Here is where the internet can be a helpful tool: as a source for “wider understanding of the world we probably didn’t see when we just had television or were only forced to talk to those in front of us,” explains Scaggs. “We didn’t have this broad spectrum of individuals spreading positive messages and saying, ‘It’s OK for you to feel sad ─ but here are some tools that can help you maybe get to a better place.’ Or, ‘Here is a group of people who are dealing with the same things you are so you know you’re not alone in this world alone.’ Times have just changed and forced people to look at ugliness or darkness in a different way.”
Time also plays a crucial role in the album’s arc, most notably with “Stop,” a throbbing plea to relive cherished memories. “This song always feels so liberating. Working with Jonas Jeberg is that way. He’s an amazing producer,” she says. “He gives you that freedom, and that’s something I always feel even when I just listen to the song. It’s feeling exposed and not caring. It’s this elatedness you feel when you don’t have the weight on your shoulders of worrying about somebody else’s thoughts about you. It’s also the freedom you’re giving yourself from all your self-judgements for a moment, a day, a year, a lifetime.”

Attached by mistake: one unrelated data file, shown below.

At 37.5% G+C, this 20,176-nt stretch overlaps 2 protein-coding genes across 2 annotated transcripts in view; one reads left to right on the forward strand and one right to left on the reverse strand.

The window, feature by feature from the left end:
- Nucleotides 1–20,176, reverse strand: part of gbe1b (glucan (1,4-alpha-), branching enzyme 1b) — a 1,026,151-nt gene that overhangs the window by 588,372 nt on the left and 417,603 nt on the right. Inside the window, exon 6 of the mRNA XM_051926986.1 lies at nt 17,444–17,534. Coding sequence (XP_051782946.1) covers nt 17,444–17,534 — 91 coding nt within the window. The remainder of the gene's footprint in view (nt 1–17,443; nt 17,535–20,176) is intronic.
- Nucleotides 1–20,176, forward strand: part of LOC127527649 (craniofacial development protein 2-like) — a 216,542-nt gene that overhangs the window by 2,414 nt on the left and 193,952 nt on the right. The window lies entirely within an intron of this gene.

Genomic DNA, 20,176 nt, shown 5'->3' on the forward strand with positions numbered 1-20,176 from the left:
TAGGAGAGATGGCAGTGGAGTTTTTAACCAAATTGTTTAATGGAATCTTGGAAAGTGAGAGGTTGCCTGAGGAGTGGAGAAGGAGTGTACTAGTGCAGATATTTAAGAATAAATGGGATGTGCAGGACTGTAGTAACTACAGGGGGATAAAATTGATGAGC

“Wait a minute now / When did love get to moving too fast? / Can we do it all again?” pleads Fitzpatrick over an electrifying beat. He both basks in the moment and replays memories like a homemade reel.
“I feel like time zips by. I don’t know if it’s because I’m living this lifestyle where most of my life I don’t even know what day it is,” Scaggs considers, with a laugh. “When I’m on tour, I just lose track of time in that way. I don’t know if it’s that or just living a really good life. The idea of time has shifted. I stay present every day. I’m not worried about the agenda so much.”
“Even right now, I’m experiencing that. I’m giving myself freedom to not have an agenda whatsoever. Everybody’s asking me how I’m doing and what I’ve been up to. I’m trying not to put so much on my plate. As you get older, that becomes the narrative of your life ─ taking things day by day and not being so overly concerned about X, Y, and Z.”
With the world gripped by the COVID-19 pandemic, we have nothing but time these days. An album like All The Feels could very well be essential for our collective reflection, getting through, and hopefully surviving, until it is finally all over.
Photo Credit: Luke Dickey